Development of Modeling and Simulation for Magnetic Particle Inspection Using Finite Elements [electronic resource].
- Washington, D.C. : United States. Dept. of Energy. Office of Science, 2003. and Oak Ridge, Tenn. : Distributed by the Office of Scientific and Technical Information, U.S. Dept. of Energy.
- Physical Description:
- 2,828 Kilobytes pages : digital, PDF file
- Additional Creators:
- Ames Laboratory, United States. Department of Energy. Office of Science, and United States. Department of Energy. Office of Scientific and Technical Information
- Magnetic particle inspection (MPI) is a widely used nondestructive inspection method for aerospace applications essentially limited to experiment-based approaches. The analysis of MPI characteristics that affect sensitivity and reliability contributes not only reductions in inspection design cost and time but also improvement of analysis of experimental data. Magnetic particles are easily attracted toward a high magnetic field gradient. Selection of a magnetic field source, which produces a magnetic field gradient large enough to detect a defect in a test sample or component, is an important factor in magnetic particle inspection. In this work a finite element method (FEM) has been employed for numerical calculation of the MPI simulation technique. The FEM method is known to be suitable for complicated geometries such as defects in samples. This thesis describes the research that is aimed at providing a quantitative scientific basis for magnetic particle inspection. A new FEM solver for MPI simulation has been developed in this research for not only nonlinear reversible permeability materials but also irreversible hysteresis materials that are described by the Jiles-Atherton model. The material is assumed to have isotropic ferromagnetic properties in this research (i.e., the magnetic properties of the material are identical in all directions in a single crystal). In the research, with a direct current field mode, an MPI situation has been simulated to measure the estimated volume of magnetic particles around defect sites before and after removing any external current fields. Currently, this new MPI simulation package is limited to solving problems with the single current source from either a solenoid or an axial directional current rod.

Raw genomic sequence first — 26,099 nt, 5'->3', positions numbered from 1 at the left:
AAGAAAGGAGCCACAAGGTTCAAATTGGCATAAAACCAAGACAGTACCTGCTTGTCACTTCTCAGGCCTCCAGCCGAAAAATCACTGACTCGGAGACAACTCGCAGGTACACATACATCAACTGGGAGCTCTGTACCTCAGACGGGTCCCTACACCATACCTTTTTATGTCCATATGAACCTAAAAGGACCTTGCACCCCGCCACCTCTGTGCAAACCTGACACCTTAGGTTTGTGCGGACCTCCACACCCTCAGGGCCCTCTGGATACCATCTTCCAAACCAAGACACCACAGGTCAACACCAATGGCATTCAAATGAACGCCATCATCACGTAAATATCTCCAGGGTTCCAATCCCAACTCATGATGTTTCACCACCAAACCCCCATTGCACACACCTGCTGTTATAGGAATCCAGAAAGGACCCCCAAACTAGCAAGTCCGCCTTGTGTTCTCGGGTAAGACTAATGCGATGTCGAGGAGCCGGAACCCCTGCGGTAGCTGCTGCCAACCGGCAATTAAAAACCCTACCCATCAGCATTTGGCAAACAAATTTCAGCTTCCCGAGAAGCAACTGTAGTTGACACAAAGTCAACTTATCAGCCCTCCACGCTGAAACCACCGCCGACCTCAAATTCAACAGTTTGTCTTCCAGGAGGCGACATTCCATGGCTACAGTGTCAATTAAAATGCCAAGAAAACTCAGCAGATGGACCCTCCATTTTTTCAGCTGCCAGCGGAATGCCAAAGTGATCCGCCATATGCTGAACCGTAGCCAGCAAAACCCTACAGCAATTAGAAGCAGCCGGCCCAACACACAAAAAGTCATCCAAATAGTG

- Dissertation Note:
- Thesis (M.S.); Submitted to Iowa State Univ., Ames, IA (US); PBD: 31 May 2003
- Published through SciTech Connect., 05/31/2003., "is-t 2337", and Jun-Youl Lee.
- Funding Information:
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